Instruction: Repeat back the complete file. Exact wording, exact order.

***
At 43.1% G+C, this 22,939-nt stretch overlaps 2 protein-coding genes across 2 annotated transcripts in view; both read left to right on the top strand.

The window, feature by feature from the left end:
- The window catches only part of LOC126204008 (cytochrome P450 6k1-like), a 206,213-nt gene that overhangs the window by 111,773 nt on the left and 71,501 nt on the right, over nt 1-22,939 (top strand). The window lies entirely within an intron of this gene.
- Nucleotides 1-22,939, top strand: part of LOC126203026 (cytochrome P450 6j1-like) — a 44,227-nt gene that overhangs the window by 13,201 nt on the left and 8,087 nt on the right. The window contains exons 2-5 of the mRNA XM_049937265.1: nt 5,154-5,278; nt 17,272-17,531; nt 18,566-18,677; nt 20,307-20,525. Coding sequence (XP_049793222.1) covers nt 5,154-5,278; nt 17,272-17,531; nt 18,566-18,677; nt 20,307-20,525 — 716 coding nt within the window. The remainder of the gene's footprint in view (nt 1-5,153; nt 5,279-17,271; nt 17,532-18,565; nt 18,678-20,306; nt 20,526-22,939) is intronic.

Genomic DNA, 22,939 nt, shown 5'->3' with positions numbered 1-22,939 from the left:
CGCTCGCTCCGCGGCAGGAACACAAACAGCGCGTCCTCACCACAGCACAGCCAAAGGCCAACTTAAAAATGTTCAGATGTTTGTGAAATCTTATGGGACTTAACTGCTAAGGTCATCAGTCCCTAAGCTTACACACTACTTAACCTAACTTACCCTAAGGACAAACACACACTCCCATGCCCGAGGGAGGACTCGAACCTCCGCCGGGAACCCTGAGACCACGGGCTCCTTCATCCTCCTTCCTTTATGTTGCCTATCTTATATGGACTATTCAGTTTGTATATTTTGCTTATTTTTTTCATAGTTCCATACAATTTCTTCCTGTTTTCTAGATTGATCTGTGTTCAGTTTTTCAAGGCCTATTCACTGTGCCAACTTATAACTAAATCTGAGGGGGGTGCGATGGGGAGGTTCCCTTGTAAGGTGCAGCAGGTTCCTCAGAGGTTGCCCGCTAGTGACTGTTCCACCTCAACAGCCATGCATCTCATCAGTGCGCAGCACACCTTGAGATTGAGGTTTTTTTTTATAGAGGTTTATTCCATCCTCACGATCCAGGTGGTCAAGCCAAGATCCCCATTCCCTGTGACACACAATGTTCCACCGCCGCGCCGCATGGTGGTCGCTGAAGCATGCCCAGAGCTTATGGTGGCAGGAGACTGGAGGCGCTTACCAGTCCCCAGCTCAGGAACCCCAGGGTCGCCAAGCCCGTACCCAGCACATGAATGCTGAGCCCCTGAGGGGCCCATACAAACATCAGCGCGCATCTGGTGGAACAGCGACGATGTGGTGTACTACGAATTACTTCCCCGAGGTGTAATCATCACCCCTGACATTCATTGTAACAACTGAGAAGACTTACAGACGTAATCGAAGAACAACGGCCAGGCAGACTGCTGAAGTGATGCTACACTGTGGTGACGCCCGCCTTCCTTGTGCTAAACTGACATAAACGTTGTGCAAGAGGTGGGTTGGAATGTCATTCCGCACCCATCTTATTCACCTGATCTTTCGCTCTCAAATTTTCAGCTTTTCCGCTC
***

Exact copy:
At 43.1% G+C, this 22,939-nt stretch overlaps 2 protein-coding genes across 2 annotated transcripts in view; both read left to right on the top strand.

The window, feature by feature from the left end:
- The window catches only part of LOC126204008 (cytochrome P450 6k1-like), a 206,213-nt gene that overhangs the window by 111,773 nt on the left and 71,501 nt on the right, over nt 1-22,939 (top strand). The window lies entirely within an intron of this gene.
- Nucleotides 1-22,939, top strand: part of LOC126203026 (cytochrome P450 6j1-like) — a 44,227-nt gene that overhangs the window by 13,201 nt on the left and 8,087 nt on the right. The window contains exons 2-5 of the mRNA XM_049937265.1: nt 5,154-5,278; nt 17,272-17,531; nt 18,566-18,677; nt 20,307-20,525. Coding sequence (XP_049793222.1) covers nt 5,154-5,278; nt 17,272-17,531; nt 18,566-18,677; nt 20,307-20,525 — 716 coding nt within the window. The remainder of the gene's footprint in view (nt 1-5,153; nt 5,279-17,271; nt 17,532-18,565; nt 18,678-20,306; nt 20,526-22,939) is intronic.

Genomic DNA, 22,939 nt, shown 5'->3' with positions numbered 1-22,939 from the left:
CGCTCGCTCCGCGGCAGGAACACAAACAGCGCGTCCTCACCACAGCACAGCCAAAGGCCAACTTAAAAATGTTCAGATGTTTGTGAAATCTTATGGGACTTAACTGCTAAGGTCATCAGTCCCTAAGCTTACACACTACTTAACCTAACTTACCCTAAGGACAAACACACACTCCCATGCCCGAGGGAGGACTCGAACCTCCGCCGGGAACCCTGAGACCACGGGCTCCTTCATCCTCCTTCCTTTATGTTGCCTATCTTATATGGACTATTCAGTTTGTATATTTTGCTTATTTTTTTCATAGTTCCATACAATTTCTTCCTGTTTTCTAGATTGATCTGTGTTCAGTTTTTCAAGGCCTATTCACTGTGCCAACTTATAACTAAATCTGAGGGGGGTGCGATGGGGAGGTTCCCTTGTAAGGTGCAGCAGGTTCCTCAGAGGTTGCCCGCTAGTGACTGTTCCACCTCAACAGCCATGCATCTCATCAGTGCGCAGCACACCTTGAGATTGAGGTTTTTTTTTATAGAGGTTTATTCCATCCTCACGATCCAGGTGGTCAAGCCAAGATCCCCATTCCCTGTGACACACAATGTTCCACCGCCGCGCCGCATGGTGGTCGCTGAAGCATGCCCAGAGCTTATGGTGGCAGGAGACTGGAGGCGCTTACCAGTCCCCAGCTCAGGAACCCCAGGGTCGCCAAGCCCGTACCCAGCACATGAATGCTGAGCCCCTGAGGGGCCCATACAAACATCAGCGCGCATCTGGTGGAACAGCGACGATGTGGTGTACTACGAATTACTTCCCCGAGGTGTAATCATCACCCCTGACATTCATTGTAACAACTGAGAAGACTTACAGACGTAATCGAAGAACAACGGCCAGGCAGACTGCTGAAGTGATGCTACACTGTGGTGACGCCCGCCTTCCTTGTGCTAAACTGACATAAACGTTGTGCAAGAGGTGGGTTGGAATGTCATTCCGCACCCATCTTATTCACCTGATCTTTCGCTCTCAAATTTTCAGCTTTTCCGCTC